Let’s Talk About Workplace Cultures

Let’s Talk About Workplace Cultures


In one of my previous blogs, I had mentioned how establishing your WHY will help you attract the right people to work for you and that the right culture will develop within the group of people you work with. I also mentioned some examples of workplace cultures: Clan, Adhocracy, Market, and Hierarchy. Let’s dive into these categories.

Bruce M. Tharp of the University of Michigan gave definition to the term “culture” in his research about these examples.

“Culture… includes all of a group’s shared values, attitudes, beliefs, assumptions, artifacts and behaviors.” In his study, Tharp mentioned how culture runs so deep within an organization that it guides individual actions while members “are not even aware they are influenced by it.”

Let’s think about that for a second. The atmosphere at work, spoken or unspoken, can navigate the quality of work and the decisions employees make in the workplace without them even knowing it? That’s pretty powerful. That means that in the right atmosphere and with the right values set in place, managers and employees will be making decisions in accordance to your mission without you even being there, it will just be a matter of second nature.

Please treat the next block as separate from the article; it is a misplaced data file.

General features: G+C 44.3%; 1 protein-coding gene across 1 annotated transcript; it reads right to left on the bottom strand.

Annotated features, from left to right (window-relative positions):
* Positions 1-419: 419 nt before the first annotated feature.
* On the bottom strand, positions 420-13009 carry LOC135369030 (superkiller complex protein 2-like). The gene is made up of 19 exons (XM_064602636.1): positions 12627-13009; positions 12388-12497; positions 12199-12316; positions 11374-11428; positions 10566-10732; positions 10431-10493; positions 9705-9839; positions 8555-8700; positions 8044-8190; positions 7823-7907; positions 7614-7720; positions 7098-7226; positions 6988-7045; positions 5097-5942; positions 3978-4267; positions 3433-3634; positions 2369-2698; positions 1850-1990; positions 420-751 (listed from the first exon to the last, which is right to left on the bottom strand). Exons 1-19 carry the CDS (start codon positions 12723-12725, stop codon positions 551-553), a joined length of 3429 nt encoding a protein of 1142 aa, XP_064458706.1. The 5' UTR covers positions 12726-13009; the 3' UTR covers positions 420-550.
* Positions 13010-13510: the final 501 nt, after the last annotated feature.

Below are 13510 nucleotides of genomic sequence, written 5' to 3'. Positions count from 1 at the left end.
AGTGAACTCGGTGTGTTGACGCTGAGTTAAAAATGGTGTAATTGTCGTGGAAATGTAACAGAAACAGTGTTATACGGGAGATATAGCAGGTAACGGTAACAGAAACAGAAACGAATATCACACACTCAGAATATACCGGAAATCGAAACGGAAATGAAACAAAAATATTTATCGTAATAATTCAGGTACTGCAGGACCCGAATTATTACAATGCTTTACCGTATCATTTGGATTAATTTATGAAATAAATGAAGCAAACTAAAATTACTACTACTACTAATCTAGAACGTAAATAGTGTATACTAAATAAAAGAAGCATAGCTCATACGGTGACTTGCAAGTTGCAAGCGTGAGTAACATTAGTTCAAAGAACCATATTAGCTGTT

So let’s look at these categories of workplace culture. According to business professors, Robert Quinn and Kim Cameron, the values of a workplace break down and fit into 4 categories. The result of their study is a four-quadrant chart below.

According to their study, the four cultures value different traits. While the two cultures on the top half of the chart value flexibility and discretion, the clan culture emphasizes loyalty and takes on more of an “extended family” vibe. The adhocracy culture focuses more on taking risks and innovation; they emphasize differentiation among the individuals in the company.

Image explaining the impact workplace culture has on quality of work.
Examining the effects of workplace culture.

In the bottom half of the chart you will find cultures that look to create more controlled and stable environments. In a hierarchy culture, however, you will find rules, standard procedures and what Tharp described as “a well-defined structure for authority and decision making.” In a market culture, the stability is sought after through external relationships that can help the company gain leverage.

What is it that you value? What traits would make the most sense with your WHY? For more details about these categories, check out Tharp’s in depth research on what they entail.